The boys started a lawn business—actually my youngest started the business. I helped him create flyers and he passed them out to the neighbors. He will cut grass, pick up leaves, shovel snow, walk dogs, whatever. Once he gets a job, he decides if he needs help or not. If he does, he asks if any of his brothers are interested. If they are, he lets them in on the cut. If not, he goes at it alone.

He uses his dad’s equipment as his recent efforts of trying to talk us in to buying him a $5,250 stand-on mower have failed. One day, after a pretty lucrative job, Jeff went to do some work in our yard and tried to start his new blower. It wouldn’t start.

“Those damn kids fucked my brand new blower up and now it doesn’t work,” he says as he slams the garage door and walks in to my office.

I peer my head from around my giant monitor and said with what I am sure was a completely annoying smirk on my face, “Well, don’t let them use it.”IMG_3033

“If I don’t let them use it, then I am the dick.” He’s right. If he tells them no, then I give him shit, call him crabby and ask why he has to be so mean.

But, instead of admitting that, I argue further. “Then watch them when they use it.” I mean, he is after all, the guy that tells them they can’t start a fire outside without him. He helps them start a fire and then comes inside. “What about the fire?” I ask him. “It’s fine,” he says only for me to walk outside and see them putting sticks in the flames and pulling them out like torches and running around like natives. You know, those moments where you realize…okay, maybe a bit of adult supervision is in order after all.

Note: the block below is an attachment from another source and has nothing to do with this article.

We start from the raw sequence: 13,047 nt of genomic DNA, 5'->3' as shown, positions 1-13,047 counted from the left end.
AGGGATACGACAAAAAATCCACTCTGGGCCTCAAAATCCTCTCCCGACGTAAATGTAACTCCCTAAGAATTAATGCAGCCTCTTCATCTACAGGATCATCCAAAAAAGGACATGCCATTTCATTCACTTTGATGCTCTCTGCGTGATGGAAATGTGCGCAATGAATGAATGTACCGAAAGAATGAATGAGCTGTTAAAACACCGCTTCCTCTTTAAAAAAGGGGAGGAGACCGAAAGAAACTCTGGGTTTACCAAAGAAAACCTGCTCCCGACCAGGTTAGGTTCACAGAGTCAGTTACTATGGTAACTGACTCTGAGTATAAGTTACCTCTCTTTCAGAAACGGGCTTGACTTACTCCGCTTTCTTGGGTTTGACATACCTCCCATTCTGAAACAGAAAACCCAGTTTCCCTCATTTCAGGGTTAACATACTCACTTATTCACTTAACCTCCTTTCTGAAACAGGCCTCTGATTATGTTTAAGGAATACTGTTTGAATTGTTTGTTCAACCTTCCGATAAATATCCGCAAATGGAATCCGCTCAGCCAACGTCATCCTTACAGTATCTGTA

“They don’t do that to your stuff,” he insists as he leaves the room.

“Are you fucking kidding me!?!?” I yell after him with no response.

Later, I pass him on my way upstairs to take a shower. “Sorry about your blower…” and before I could get the “but” out of my mouth to finish my statement, he interrupts me.

“That’s all I wanted to hear. The whole time.”

Ah, I realized. He just wanted me to acknowledge that it sucked. I didn’t need to defend them, fix it, or punish him. I just needed to acknowledge. Okay, then. I opted to not finish my thought and let this one die on a happy note. Interesting.

It happened again recently. I responded in a completely irrational way to the news that he had to attend some training that would alter his regular work schedule during one of my busiest times at work. I really lost it. I said mean things, hurtful things and wanted to make him feel bad for the shift in schedules.

After a few hours, I realized how ridiculous my response was and I found him simply to say, “I am sorry about the way I responded earlier.” There was a “but” in my head, but I left it where it was and kept the self-serving “but” to myself. And, the “but” wasn’t bad, but it was unnecessary extra words that added no meaning to the apology. Probably something like, “but I am really stressed out and worried about how I am going to get all of this work done.” Or could have been something like “but I can’t remember changes in your schedule; I need you to write them down.”